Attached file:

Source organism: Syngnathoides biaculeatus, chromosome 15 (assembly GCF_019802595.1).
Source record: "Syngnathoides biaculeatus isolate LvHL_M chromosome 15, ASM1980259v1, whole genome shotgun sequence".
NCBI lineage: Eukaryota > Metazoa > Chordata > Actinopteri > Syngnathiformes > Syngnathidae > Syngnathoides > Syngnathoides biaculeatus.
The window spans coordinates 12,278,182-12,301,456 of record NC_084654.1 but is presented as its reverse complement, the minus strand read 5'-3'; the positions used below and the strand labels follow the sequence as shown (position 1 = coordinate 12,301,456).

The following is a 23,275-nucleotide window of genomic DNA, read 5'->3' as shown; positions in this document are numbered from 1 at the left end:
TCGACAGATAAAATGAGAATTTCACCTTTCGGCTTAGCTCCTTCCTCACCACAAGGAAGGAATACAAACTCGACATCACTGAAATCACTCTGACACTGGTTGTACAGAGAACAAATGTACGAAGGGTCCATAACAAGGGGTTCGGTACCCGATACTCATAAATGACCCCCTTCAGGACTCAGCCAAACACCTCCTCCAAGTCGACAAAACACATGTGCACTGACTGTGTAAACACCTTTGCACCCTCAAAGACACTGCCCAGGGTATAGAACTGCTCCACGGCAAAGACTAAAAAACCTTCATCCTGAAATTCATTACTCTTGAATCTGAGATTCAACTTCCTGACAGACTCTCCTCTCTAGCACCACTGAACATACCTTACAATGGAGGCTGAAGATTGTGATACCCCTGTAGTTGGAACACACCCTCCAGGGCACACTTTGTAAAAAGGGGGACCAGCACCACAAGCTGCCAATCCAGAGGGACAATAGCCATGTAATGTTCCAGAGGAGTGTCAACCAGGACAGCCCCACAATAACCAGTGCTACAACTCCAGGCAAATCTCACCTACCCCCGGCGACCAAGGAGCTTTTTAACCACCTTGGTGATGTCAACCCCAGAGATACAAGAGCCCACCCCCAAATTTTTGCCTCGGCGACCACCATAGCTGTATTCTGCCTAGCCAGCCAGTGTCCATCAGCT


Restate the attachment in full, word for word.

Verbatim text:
Source organism: Syngnathoides biaculeatus, chromosome 15 (assembly GCF_019802595.1).
Source record: "Syngnathoides biaculeatus isolate LvHL_M chromosome 15, ASM1980259v1, whole genome shotgun sequence".
NCBI lineage: Eukaryota > Metazoa > Chordata > Actinopteri > Syngnathiformes > Syngnathidae > Syngnathoides > Syngnathoides biaculeatus.
The window spans coordinates 12,278,182-12,301,456 of record NC_084654.1 but is presented as its reverse complement, the minus strand read 5'-3'; the positions used below and the strand labels follow the sequence as shown (position 1 = coordinate 12,301,456).

The following is a 23,275-nucleotide window of genomic DNA, read 5'->3' as shown; positions in this document are numbered from 1 at the left end:
TCGACAGATAAAATGAGAATTTCACCTTTCGGCTTAGCTCCTTCCTCACCACAAGGAAGGAATACAAACTCGACATCACTGAAATCACTCTGACACTGGTTGTACAGAGAACAAATGTACGAAGGGTCCATAACAAGGGGTTCGGTACCCGATACTCATAAATGACCCCCTTCAGGACTCAGCCAAACACCTCCTCCAAGTCGACAAAACACATGTGCACTGACTGTGTAAACACCTTTGCACCCTCAAAGACACTGCCCAGGGTATAGAACTGCTCCACGGCAAAGACTAAAAAACCTTCATCCTGAAATTCATTACTCTTGAATCTGAGATTCAACTTCCTGACAGACTCTCCTCTCTAGCACCACTGAACATACCTTACAATGGAGGCTGAAGATTGTGATACCCCTGTAGTTGGAACACACCCTCCAGGGCACACTTTGTAAAAAGGGGGACCAGCACCACAAGCTGCCAATCCAGAGGGACAATAGCCATGTAATGTTCCAGAGGAGTGTCAACCAGGACAGCCCCACAATAACCAGTGCTACAACTCCAGGCAAATCTCACCTACCCCCGGCGACCAAGGAGCTTTTTAACCACCTTGGTGATGTCAACCCCAGAGATACAAGAGCCCACCCCCAAATTTTTGCCTCGGCGACCACCATAGCTGTATTCTGCCTAGCCAGCCAGTGTCCATCAGCT